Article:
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Behold the triumph of our Redeemer! "Thou hast ascended on high; thou hast led captivity captive: thou hast received gifts for men: yea, for the rebellious, also, that the Lord God might dwell among them." He has conquered the conquerors, and bound those who had enslaved us; sin, the devil, the world, death; these are the enemies he has overcome. And to-day he enjoys his triumph. Lift up your heads, O ye gates, and be ye lift up, ye everlasting doors, and the King of Glory shall come in. Who is this King of Glory? The Lord strong and mighty, the Lord mighty in battle. Lift up your heads, O ye gates; even lift them up, ye everlasting doors; and the King of Glory shall come in. Who is this King of Glory? The Lord of Hosts, he is the King of Glory? God is gone up with a shout, the Lord with the sound of a trumpet. Sing praises to God, sing praises: sing praises unto our King, sing praises.”

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O Christians, what have you to fear? You behold your chief in triumph, and your enemies in chains. We can easily imagine how a Roman would fear an enemy while they waged the war, and before the victory was obtained; but, would he tremble, think you, when he saw these foes defeated, spoiled, and exposed to view, to prove the reality of their subjection? What emotions were excited in all parts of England, through which the Spaniards were led, after the destruction of their invincible armada? And when the instruments of their cruelty were carried along with them? How fearless of enemies, now taken captive! what joy at having escaped from their teeth! And shall we not rejoice in him who has "saved us from our enemies, and from the hand of them that hate us?" How certainly would they, and how nearly had they, proved our destruction!

But, as he triumphs, he also bestows upon us various and inestimable blessings. "Wherefore, he saith, When he ascended up on high, he led captivity captive, and gave gifts unto men. And he gave some apostles; and some, prophets; and some, evangelists; and some, pastors and teachers; for the perfecting of the saints, for the work of the ministry, for the edifying of the body of Christ." There is another gift, without which we should still have perished; and this also descends from a glorified Saviour. "Therefore, being by the right hand of God exalted, and having received of the Father the promise of the Holy Ghost, he hath shed forth this which ye now see and hear." He hath said to his disciples, "Nevertheless, I tell you the truth; it is expedient for you that I go away: for if I go not away, the Comforter will not come unto you; but, if I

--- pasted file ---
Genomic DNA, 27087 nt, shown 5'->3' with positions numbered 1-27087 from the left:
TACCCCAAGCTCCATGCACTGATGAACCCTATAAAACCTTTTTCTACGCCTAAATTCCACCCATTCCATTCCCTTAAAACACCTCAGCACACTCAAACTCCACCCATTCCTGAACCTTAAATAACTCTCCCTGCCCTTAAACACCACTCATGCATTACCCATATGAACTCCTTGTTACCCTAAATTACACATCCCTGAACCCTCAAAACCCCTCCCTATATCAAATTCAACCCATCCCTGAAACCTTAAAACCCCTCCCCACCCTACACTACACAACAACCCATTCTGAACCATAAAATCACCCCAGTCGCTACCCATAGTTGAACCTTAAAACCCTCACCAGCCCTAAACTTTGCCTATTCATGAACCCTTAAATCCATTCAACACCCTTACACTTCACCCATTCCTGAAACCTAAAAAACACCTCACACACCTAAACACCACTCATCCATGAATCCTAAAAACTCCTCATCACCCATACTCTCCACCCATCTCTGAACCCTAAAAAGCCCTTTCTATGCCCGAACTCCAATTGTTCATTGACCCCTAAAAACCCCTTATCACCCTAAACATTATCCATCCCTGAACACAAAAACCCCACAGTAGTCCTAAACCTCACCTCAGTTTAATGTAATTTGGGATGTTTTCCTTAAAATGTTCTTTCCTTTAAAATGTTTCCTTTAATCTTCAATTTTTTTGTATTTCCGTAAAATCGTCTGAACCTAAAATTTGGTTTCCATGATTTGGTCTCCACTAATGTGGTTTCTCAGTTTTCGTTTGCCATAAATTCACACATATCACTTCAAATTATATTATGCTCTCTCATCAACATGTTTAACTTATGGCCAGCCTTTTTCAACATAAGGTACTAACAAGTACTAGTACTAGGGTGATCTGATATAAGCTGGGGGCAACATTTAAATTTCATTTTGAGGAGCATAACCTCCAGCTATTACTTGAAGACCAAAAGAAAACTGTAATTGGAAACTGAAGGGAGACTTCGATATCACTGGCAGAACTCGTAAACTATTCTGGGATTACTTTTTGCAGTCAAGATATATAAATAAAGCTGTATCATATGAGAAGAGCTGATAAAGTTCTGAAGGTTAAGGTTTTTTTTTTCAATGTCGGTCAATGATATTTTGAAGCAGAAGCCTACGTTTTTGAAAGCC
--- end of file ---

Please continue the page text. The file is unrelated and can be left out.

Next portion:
depart, I will send him unto you," This promise was soon fulfilled, not only in miraculous, but also in saving and sanctifying operations; and continues to be accomplished, in the enlightening, conversion, and establishment, of every real believer.

But, this has led us to anticipate the third view we are to take of the Saviour's ascension; viz. as it regards his people.

And thus he ascended as the high priest of their profession. If he were on earth, says the apostle, he should not be a priest: he means, had he continued here, he could not have completely fulfilled the office that typified him. To understand this, it is necessary to observe, that the high priest was not only to offer sacrifice. When he had slain the atoning victim, he took the blood into the holy place, and sprinkled it upon the mercy seat, and also burned incense. Whether, on the occasion, he used any words, we are not informed; but the action spake loud enough. Thus, Jesus, having suffered on earth, produces and pleads his sufferings in heaven: "Christ being come a high priest of good things to come, by a greater and more perfect tabernacle, not made with hands, that is to say, not of this building; neither by the blood of goats and calves, but by his own blood, he entered in once into the holy place, having obtained eternal redemption for us. For Christ is not entered into the holy places made with hands, which are the figures of the true; but into heaven itself, now to appear in the presence of God for us." There he maintains our cause: there, as our intercessor, he offers much incense with the prayers of all the saints, and obtains for us both the acceptance of our persons and